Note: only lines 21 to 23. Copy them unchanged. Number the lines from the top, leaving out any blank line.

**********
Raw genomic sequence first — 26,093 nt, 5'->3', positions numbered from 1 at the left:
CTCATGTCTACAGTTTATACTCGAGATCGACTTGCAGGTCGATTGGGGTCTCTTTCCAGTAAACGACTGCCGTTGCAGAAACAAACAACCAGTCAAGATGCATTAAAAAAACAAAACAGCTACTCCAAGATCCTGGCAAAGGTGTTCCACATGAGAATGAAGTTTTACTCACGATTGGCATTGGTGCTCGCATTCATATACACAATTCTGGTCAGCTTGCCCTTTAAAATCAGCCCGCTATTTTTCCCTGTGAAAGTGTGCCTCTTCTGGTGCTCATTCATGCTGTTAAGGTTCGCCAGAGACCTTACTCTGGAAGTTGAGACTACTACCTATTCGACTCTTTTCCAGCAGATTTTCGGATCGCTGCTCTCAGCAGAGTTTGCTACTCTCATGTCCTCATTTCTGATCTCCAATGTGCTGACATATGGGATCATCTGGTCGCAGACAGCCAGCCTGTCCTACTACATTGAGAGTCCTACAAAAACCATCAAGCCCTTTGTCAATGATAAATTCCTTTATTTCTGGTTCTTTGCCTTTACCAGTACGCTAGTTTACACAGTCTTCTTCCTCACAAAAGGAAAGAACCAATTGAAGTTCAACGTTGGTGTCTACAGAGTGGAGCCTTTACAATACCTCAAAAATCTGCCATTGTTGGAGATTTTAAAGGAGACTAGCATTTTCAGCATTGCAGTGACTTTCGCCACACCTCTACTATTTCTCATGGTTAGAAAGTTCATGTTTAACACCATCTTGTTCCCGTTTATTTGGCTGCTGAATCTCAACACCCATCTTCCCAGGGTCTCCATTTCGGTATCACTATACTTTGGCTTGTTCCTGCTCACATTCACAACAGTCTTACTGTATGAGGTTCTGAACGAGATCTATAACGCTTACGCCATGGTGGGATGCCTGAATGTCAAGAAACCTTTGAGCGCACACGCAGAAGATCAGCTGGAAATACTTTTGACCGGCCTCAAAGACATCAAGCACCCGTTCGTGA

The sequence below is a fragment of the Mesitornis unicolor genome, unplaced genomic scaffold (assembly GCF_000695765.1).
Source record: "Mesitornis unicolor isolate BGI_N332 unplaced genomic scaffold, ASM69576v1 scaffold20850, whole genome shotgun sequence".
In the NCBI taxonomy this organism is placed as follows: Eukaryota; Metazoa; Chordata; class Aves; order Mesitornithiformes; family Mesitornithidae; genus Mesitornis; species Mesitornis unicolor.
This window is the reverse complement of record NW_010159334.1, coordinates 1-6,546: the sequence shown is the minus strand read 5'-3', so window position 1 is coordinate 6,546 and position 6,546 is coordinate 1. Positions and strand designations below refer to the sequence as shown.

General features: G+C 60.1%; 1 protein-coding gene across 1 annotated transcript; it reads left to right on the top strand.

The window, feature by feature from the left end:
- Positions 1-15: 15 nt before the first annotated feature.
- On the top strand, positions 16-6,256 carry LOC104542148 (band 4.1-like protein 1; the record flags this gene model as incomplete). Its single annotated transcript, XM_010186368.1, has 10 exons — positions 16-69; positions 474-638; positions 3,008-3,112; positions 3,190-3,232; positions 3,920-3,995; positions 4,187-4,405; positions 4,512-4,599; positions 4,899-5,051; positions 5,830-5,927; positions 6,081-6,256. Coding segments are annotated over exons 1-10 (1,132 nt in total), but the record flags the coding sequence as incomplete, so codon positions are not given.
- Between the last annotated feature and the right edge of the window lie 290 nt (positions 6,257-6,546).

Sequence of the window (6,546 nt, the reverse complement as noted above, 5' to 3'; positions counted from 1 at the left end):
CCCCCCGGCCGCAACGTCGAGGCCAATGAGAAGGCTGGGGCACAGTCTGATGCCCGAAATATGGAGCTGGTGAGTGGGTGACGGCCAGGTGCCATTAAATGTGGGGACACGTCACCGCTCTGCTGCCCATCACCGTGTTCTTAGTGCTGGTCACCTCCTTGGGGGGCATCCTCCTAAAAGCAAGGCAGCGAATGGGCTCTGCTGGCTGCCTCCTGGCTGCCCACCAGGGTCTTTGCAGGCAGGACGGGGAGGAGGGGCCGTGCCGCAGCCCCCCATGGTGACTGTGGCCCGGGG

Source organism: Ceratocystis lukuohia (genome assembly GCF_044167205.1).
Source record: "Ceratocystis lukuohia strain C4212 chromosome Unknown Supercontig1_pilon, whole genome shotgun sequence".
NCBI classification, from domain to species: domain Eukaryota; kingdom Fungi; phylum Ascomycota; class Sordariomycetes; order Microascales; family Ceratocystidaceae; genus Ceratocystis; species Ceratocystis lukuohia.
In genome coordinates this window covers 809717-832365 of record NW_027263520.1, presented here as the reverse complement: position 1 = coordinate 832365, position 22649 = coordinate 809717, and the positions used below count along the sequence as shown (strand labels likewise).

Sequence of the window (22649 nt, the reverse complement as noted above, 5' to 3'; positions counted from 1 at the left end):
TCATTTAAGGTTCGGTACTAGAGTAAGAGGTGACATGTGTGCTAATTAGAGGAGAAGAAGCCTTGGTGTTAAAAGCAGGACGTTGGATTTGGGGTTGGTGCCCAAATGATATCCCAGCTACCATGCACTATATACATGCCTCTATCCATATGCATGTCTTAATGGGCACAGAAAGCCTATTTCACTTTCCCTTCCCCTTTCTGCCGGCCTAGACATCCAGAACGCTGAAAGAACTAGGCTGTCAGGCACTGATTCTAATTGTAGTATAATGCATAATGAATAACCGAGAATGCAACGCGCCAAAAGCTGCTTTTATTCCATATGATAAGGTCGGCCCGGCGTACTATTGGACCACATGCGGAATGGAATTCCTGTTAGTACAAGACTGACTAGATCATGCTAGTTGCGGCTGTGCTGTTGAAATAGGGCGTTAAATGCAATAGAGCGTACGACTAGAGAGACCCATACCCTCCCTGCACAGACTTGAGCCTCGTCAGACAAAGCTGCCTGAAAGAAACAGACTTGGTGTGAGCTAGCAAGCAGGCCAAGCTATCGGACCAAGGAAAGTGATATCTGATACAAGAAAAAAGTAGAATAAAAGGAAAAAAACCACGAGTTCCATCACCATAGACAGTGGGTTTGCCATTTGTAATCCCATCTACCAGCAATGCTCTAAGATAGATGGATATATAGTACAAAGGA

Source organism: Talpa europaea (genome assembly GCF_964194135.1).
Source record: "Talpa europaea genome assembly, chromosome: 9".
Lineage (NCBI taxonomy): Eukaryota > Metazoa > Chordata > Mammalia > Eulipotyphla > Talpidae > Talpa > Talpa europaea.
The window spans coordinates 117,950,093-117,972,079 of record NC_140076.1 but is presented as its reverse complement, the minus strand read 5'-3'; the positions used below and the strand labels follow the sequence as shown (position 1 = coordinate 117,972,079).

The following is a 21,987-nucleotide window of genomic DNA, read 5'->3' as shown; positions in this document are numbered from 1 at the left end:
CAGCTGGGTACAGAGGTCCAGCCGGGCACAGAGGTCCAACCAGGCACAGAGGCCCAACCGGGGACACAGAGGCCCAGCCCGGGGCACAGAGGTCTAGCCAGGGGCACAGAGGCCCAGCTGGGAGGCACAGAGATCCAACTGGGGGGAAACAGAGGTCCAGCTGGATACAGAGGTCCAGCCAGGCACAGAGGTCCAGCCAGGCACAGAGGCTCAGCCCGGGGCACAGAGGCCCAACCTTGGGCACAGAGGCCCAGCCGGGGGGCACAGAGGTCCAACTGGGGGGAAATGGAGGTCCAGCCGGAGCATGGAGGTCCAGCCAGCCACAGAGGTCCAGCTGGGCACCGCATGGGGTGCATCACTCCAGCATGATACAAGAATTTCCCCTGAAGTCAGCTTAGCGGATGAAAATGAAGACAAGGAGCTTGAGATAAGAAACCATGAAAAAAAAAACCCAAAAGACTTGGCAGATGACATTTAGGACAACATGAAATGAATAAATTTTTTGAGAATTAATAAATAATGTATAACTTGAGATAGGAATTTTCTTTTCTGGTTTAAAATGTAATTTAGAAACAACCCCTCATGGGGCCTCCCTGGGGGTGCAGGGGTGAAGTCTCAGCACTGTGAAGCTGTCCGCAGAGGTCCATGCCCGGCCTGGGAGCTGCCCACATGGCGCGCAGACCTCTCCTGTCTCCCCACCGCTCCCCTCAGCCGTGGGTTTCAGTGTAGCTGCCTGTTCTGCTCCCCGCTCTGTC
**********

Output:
Source record: "Talpa europaea genome assembly, chromosome: 9".
Lineage (NCBI taxonomy): Eukaryota > Metazoa > Chordata > Mammalia > Eulipotyphla > Talpidae > Talpa > Talpa europaea.
The window spans coordinates 117,950,093-117,972,079 of record NC_140076.1 but is presented as its reverse complement, the minus strand read 5'-3'; the positions used below and the strand labels follow the sequence as shown (position 1 = coordinate 117,972,079).